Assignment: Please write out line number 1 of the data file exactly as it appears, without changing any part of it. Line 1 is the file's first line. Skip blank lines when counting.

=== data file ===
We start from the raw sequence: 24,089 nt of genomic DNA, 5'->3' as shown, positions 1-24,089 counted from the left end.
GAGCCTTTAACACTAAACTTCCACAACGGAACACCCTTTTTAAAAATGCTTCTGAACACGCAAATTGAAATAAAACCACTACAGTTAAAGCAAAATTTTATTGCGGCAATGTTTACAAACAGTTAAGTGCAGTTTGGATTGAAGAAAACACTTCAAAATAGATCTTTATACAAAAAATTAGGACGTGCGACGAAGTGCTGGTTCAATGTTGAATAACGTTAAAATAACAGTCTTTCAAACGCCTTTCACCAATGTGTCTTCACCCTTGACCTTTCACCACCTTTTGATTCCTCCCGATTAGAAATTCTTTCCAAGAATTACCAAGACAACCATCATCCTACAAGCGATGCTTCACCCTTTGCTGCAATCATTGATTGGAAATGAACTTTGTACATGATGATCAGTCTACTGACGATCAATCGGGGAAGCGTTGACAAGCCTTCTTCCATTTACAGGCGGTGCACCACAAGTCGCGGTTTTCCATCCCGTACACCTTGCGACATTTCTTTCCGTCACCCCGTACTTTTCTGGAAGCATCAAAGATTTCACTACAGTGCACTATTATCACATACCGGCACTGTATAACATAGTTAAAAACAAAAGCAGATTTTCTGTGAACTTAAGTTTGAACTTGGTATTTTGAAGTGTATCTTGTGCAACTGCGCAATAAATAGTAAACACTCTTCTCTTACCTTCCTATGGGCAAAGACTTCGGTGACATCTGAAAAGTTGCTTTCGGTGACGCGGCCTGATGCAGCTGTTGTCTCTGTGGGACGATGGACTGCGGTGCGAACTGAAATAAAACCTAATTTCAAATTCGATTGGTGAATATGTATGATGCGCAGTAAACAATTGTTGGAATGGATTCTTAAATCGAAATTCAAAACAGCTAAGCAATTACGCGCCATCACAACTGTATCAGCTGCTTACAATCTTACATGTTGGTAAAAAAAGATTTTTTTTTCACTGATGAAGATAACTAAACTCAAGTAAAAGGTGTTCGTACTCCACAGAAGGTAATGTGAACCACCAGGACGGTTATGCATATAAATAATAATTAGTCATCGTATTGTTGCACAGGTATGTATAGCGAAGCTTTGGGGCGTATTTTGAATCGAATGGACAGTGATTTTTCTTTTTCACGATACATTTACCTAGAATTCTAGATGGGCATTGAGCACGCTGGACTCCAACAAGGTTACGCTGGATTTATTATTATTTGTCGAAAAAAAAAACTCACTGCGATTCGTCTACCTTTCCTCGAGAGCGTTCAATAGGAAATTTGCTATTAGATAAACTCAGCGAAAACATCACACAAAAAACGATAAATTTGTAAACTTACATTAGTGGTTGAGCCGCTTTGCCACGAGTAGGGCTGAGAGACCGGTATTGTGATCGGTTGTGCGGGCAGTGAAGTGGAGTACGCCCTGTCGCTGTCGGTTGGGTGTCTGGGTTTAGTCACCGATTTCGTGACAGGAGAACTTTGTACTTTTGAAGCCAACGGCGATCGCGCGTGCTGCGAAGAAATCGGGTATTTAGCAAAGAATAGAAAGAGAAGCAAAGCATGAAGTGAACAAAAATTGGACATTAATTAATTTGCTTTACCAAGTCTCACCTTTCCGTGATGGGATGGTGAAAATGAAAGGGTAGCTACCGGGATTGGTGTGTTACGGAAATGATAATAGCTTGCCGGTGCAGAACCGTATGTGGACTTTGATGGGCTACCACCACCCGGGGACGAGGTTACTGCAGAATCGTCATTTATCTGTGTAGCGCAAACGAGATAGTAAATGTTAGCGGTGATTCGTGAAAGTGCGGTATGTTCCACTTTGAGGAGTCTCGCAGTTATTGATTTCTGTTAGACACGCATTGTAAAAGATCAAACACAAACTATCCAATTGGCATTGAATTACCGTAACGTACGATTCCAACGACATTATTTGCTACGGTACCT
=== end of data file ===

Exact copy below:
We start from the raw sequence: 24,089 nt of genomic DNA, 5'->3' as shown, positions 1-24,089 counted from the left end.